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I cannot help my self

It has been argued that one can only recognize the self through the “other”. This is because the “other” confirms what the self is not. This argument is one which is salient when people promote “colour blindness” as a solution when it comes to racial prejudice. Those who are in favour of the understanding of the self through the “other” bash the notion of colour blindness because of the perceived inevitability involved in self identity formation of identifying the other and participating in “othering”.

Some collectivist societies openly recognize that the notion of the self is one that cannot exist independently without the other. There are languages that do not have an equivalent word for “the self.” The pronoun “I” is often the closest word to the self. In South Africa where I am from, the philosophy of ubuntu summarizes how the self cannot endure independently from others.  Ubuntu is the belief that you are who you are because of your interactions with those around you who also contribute to your development.

In India this inability to exclude the self from community is apparent.  All of the NGOs within and beyond Auroville all participate in contributing towards developing India in a sustainable way for future citizens of India and of the world. Auroville’s charter is one that candidly echoes the sentiment of ubuntu and selflessness:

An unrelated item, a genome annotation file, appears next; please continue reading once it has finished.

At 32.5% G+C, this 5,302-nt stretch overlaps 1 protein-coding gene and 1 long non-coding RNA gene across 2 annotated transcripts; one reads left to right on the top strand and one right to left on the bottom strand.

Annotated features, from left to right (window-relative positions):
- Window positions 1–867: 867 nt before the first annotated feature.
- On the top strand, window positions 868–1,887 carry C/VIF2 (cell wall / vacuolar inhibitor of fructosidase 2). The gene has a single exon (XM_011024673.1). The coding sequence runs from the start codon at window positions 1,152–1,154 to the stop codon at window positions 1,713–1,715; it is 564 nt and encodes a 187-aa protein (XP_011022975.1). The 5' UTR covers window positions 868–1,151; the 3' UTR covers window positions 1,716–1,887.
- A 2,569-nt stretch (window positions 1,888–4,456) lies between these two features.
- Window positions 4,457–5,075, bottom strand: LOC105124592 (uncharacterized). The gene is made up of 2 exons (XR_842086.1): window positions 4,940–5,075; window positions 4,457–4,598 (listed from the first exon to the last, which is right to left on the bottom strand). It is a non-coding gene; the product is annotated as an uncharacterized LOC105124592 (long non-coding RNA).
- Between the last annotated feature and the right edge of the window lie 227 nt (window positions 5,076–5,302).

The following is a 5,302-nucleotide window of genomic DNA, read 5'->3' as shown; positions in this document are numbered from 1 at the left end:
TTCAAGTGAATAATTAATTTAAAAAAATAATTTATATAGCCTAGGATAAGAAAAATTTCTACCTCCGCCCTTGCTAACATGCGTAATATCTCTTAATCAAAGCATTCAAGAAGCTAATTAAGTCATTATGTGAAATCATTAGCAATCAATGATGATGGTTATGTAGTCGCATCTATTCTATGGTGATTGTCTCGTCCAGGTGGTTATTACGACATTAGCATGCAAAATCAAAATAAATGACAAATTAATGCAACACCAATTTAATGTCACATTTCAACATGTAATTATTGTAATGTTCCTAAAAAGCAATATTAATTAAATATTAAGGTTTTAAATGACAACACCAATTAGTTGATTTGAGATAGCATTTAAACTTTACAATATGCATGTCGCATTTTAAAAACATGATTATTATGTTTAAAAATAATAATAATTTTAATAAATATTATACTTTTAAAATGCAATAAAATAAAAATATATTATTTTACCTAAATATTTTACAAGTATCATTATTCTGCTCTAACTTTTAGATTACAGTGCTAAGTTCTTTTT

1. Auroville belongs to nobody in particular. Auroville belongs to humanity as a whole. But, to live in Auroville, one must be a willing servitor of the divine consciousness.
  2. Auroville will be the place of an unending education, of constant progress, and a youth that never ages.
  3. Auroville wants to be the bridge between the past and the future. Taking advantage of all discoveries from without and from within, Auroville will boldly spring towards future realisations.
  4. Auroville will be a site of material and spiritual researches for a living embodiment of an actual human unity.

Here, the definition of the self is dependent upon the recognition of constant interaction with the other. In order for Auroville to keep evolving, individuals would need to continue to learn and share from each other.